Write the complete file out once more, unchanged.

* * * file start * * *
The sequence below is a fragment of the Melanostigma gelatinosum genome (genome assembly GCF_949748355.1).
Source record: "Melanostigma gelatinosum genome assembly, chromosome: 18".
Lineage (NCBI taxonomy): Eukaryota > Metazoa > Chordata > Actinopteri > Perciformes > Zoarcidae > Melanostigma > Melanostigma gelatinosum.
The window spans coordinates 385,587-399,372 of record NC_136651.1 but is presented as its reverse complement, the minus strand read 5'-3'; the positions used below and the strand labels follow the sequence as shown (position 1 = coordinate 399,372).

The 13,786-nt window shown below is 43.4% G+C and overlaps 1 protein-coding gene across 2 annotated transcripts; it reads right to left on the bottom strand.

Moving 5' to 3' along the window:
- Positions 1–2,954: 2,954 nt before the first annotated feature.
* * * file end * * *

The sequence below is a fragment of the Melanostigma gelatinosum genome (genome assembly GCF_949748355.1).
Source record: "Melanostigma gelatinosum genome assembly, chromosome: 18".
Lineage (NCBI taxonomy): Eukaryota > Metazoa > Chordata > Actinopteri > Perciformes > Zoarcidae > Melanostigma > Melanostigma gelatinosum.
The window spans coordinates 385,587-399,372 of record NC_136651.1 but is presented as its reverse complement, the minus strand read 5'-3'; the positions used below and the strand labels follow the sequence as shown (position 1 = coordinate 399,372).

The 13,786-nt window shown below is 43.4% G+C and overlaps 1 protein-coding gene across 2 annotated transcripts; it reads right to left on the bottom strand.

Moving 5' to 3' along the window:
- Positions 1–2,954: 2,954 nt before the first annotated feature.